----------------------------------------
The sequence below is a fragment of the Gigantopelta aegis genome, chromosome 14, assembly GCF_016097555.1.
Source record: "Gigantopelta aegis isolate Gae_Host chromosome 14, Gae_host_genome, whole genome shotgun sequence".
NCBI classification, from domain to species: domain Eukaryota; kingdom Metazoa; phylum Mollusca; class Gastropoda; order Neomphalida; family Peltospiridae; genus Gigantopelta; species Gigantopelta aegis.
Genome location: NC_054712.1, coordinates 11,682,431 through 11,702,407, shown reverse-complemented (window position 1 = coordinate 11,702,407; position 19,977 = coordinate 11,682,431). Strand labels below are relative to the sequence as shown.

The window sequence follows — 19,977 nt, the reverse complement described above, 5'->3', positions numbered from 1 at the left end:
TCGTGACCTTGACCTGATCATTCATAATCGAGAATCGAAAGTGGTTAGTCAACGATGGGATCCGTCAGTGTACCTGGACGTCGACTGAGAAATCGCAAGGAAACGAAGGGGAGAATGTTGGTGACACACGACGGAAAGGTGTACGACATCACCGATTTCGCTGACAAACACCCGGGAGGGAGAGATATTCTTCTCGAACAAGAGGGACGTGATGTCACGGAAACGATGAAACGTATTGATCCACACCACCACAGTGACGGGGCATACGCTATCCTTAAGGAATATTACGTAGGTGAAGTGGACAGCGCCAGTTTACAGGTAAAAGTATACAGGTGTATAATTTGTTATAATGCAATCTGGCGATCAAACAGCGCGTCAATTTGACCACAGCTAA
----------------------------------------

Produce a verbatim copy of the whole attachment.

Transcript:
The sequence below is a fragment of the Gigantopelta aegis genome, chromosome 14, assembly GCF_016097555.1.
Source record: "Gigantopelta aegis isolate Gae_Host chromosome 14, Gae_host_genome, whole genome shotgun sequence".
NCBI classification, from domain to species: domain Eukaryota; kingdom Metazoa; phylum Mollusca; class Gastropoda; order Neomphalida; family Peltospiridae; genus Gigantopelta; species Gigantopelta aegis.
Genome location: NC_054712.1, coordinates 11,682,431 through 11,702,407, shown reverse-complemented (window position 1 = coordinate 11,702,407; position 19,977 = coordinate 11,682,431). Strand labels below are relative to the sequence as shown.

The window sequence follows — 19,977 nt, the reverse complement described above, 5'->3', positions numbered from 1 at the left end:
TCGTGACCTTGACCTGATCATTCATAATCGAGAATCGAAAGTGGTTAGTCAACGATGGGATCCGTCAGTGTACCTGGACGTCGACTGAGAAATCGCAAGGAAACGAAGGGGAGAATGTTGGTGACACACGACGGAAAGGTGTACGACATCACCGATTTCGCTGACAAACACCCGGGAGGGAGAGATATTCTTCTCGAACAAGAGGGACGTGATGTCACGGAAACGATGAAACGTATTGATCCACACCACCACAGTGACGGGGCATACGCTATCCTTAAGGAATATTACGTAGGTGAAGTGGACAGCGCCAGTTTACAGGTAAAAGTATACAGGTGTATAATTTGTTATAATGCAATCTGGCGATCAAACAGCGCGTCAATTTGACCACAGCTAA